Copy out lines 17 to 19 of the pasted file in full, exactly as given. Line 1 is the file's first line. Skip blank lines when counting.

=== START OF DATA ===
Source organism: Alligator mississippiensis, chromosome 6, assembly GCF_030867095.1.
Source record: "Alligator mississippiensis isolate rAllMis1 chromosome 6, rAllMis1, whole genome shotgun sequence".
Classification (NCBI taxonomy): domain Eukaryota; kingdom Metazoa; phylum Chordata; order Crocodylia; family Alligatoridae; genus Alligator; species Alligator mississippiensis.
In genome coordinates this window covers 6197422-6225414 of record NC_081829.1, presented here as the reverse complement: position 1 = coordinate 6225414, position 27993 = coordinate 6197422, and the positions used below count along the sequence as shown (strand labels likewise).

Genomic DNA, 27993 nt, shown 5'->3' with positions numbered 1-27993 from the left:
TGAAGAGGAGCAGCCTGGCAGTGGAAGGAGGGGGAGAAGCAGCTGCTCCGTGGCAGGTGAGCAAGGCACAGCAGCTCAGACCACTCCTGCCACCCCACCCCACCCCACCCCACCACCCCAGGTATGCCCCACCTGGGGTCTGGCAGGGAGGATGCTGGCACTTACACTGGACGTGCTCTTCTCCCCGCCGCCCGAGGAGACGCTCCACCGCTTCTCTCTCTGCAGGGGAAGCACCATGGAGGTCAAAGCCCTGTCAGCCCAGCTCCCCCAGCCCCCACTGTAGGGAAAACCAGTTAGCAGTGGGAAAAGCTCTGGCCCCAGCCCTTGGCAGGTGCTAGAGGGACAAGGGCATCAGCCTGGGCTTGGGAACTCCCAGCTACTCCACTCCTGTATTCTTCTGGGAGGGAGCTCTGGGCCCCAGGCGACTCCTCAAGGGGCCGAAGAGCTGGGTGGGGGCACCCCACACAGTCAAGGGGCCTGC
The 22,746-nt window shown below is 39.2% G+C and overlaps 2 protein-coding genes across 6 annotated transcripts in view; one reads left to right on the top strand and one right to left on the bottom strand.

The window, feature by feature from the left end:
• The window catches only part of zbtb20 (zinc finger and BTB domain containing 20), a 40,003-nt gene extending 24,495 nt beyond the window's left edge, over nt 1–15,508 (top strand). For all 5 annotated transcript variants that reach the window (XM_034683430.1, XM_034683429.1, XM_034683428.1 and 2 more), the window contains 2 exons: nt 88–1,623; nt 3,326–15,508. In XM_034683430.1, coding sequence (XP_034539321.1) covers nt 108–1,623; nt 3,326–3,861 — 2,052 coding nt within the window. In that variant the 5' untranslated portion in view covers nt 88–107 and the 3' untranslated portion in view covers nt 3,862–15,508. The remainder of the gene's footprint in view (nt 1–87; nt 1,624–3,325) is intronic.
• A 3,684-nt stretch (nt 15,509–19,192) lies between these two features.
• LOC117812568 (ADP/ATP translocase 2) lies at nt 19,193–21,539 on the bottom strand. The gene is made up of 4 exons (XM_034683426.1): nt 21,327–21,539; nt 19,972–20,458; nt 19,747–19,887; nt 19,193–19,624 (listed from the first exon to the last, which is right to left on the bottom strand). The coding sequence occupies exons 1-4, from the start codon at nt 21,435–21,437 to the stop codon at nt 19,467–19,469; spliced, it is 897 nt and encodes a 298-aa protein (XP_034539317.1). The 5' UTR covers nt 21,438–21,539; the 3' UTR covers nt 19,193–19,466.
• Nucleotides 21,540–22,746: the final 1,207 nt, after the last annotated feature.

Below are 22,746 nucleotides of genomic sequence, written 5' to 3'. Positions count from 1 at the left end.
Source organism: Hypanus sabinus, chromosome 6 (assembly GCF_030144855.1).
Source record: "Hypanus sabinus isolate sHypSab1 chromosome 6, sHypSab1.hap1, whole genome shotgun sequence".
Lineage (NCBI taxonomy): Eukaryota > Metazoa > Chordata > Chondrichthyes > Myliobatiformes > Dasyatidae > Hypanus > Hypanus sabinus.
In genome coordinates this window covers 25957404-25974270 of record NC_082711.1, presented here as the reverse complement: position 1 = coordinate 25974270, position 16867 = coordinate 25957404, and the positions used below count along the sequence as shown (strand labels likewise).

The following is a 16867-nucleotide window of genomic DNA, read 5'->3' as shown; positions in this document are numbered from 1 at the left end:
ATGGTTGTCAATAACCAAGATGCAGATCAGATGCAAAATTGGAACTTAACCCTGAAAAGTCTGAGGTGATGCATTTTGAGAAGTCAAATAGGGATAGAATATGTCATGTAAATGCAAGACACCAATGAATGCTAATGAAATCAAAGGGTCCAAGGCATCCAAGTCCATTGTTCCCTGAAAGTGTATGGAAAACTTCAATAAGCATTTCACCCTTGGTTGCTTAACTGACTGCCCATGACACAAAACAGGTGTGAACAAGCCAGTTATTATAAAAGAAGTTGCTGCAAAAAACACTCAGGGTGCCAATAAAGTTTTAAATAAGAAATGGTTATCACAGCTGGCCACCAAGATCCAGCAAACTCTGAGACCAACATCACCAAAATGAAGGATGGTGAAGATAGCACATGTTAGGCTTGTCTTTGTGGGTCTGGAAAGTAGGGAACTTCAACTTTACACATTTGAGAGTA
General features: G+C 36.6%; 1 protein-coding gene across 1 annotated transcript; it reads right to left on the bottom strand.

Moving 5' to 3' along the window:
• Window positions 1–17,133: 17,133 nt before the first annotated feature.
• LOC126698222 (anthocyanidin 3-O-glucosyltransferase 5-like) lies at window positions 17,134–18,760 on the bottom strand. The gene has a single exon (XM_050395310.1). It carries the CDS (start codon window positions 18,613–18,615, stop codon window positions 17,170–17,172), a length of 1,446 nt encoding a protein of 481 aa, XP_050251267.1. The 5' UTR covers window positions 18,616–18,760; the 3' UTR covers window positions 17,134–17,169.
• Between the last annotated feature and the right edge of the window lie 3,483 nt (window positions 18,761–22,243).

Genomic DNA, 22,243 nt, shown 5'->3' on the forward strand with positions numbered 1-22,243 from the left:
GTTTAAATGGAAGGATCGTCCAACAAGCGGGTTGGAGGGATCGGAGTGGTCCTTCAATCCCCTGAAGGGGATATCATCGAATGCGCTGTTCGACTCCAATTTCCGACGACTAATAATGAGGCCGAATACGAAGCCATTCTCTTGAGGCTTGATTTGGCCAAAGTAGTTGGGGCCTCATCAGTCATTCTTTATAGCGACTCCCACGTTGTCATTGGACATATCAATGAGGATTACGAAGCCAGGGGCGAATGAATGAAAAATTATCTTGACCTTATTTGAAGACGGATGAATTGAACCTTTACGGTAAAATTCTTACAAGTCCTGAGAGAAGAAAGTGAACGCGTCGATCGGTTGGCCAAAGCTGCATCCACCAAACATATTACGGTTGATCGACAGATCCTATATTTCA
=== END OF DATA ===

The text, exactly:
In genome coordinates this window covers 25957404-25974270 of record NC_082711.1, presented here as the reverse complement: position 1 = coordinate 25974270, position 16867 = coordinate 25957404, and the positions used below count along the sequence as shown (strand labels likewise).

The following is a 16867-nucleotide window of genomic DNA, read 5'->3' as shown; positions in this document are numbered from 1 at the left end:
ATGGTTGTCAATAACCAAGATGCAGATCAGATGCAAAATTGGAACTTAACCCTGAAAAGTCTGAGGTGATGCATTTTGAGAAGTCAAATAGGGATAGAATATGTCATGTAAATGCAAGACACCAATGAATGCTAATGAAATCAAAGGGTCCAAGGCATCCAAGTCCATTGTTCCCTGAAAGTGTATGGAAAACTTCAATAAGCATTTCACCCTTGGTTGCTTAACTGACTGCCCATGACACAAAACAGGTGTGAACAAGCCAGTTATTATAAAAGAAGTTGCTGCAAAAAACACTCAGGGTGCCAATAAAGTTTTAAATAAGAAATGGTTATCACAGCTGGCCACCAAGATCCAGCAAACTCTGAGACCAACATCACCAAAATGAAGGATGGTGAAGATAGCACATGTTAGGCTTGTCTTTGTGGGTCTGGAAAGTAGGGAACTTCAACTTTACACATTTGAGAGTA